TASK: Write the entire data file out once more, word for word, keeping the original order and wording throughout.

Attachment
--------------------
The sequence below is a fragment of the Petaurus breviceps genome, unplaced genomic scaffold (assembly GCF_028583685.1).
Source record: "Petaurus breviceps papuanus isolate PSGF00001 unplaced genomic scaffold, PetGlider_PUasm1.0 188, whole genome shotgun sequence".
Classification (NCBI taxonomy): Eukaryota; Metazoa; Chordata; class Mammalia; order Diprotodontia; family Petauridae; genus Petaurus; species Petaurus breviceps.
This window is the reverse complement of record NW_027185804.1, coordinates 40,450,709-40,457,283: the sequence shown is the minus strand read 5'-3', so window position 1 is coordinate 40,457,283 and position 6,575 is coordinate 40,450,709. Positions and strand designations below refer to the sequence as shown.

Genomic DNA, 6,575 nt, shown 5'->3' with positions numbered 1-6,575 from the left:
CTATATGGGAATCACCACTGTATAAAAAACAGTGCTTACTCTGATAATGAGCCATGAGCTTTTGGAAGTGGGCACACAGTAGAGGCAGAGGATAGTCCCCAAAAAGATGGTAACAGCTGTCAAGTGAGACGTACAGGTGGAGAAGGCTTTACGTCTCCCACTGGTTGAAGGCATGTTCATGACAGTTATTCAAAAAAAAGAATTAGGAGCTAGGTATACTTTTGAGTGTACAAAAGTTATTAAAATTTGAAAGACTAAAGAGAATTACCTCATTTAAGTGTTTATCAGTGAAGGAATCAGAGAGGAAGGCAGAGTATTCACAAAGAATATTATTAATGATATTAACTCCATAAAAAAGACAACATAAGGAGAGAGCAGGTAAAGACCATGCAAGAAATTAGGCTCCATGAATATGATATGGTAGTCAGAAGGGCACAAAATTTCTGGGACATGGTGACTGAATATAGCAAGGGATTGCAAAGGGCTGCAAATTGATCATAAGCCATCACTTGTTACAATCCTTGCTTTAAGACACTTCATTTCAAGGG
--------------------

The sequence below is a fragment of the Petaurus breviceps genome, unplaced genomic scaffold (assembly GCF_028583685.1).
Source record: "Petaurus breviceps papuanus isolate PSGF00001 unplaced genomic scaffold, PetGlider_PUasm1.0 188, whole genome shotgun sequence".
Classification (NCBI taxonomy): Eukaryota; Metazoa; Chordata; class Mammalia; order Diprotodontia; family Petauridae; genus Petaurus; species Petaurus breviceps.
This window is the reverse complement of record NW_027185804.1, coordinates 40,450,709-40,457,283: the sequence shown is the minus strand read 5'-3', so window position 1 is coordinate 40,457,283 and position 6,575 is coordinate 40,450,709. Positions and strand designations below refer to the sequence as shown.

Genomic DNA, 6,575 nt, shown 5'->3' with positions numbered 1-6,575 from the left:
CTATATGGGAATCACCACTGTATAAAAAACAGTGCTTACTCTGATAATGAGCCATGAGCTTTTGGAAGTGGGCACACAGTAGAGGCAGAGGATAGTCCCCAAAAAGATGGTAACAGCTGTCAAGTGAGACGTACAGGTGGAGAAGGCTTTACGTCTCCCACTGGTTGAAGGCATGTTCATGACAGTTATTCAAAAAAAAGAATTAGGAGCTAGGTATACTTTTGAGTGTACAAAAGTTATTAAAATTTGAAAGACTAAAGAGAATTACCTCATTTAAGTGTTTATCAGTGAAGGAATCAGAGAGGAAGGCAGAGTATTCACAAAGAATATTATTAATGATATTAACTCCATAAAAAAGACAACATAAGGAGAGAGCAGGTAAAGACCATGCAAGAAATTAGGCTCCATGAATATGATATGGTAGTCAGAAGGGCACAAAATTTCTGGGACATGGTGACTGAATATAGCAAGGGATTGCAAAGGGCTGCAAATTGATCATAAGCCATCACTTGTTACAATCCTTGCTTTAAGACACTTCATTTCAAGGG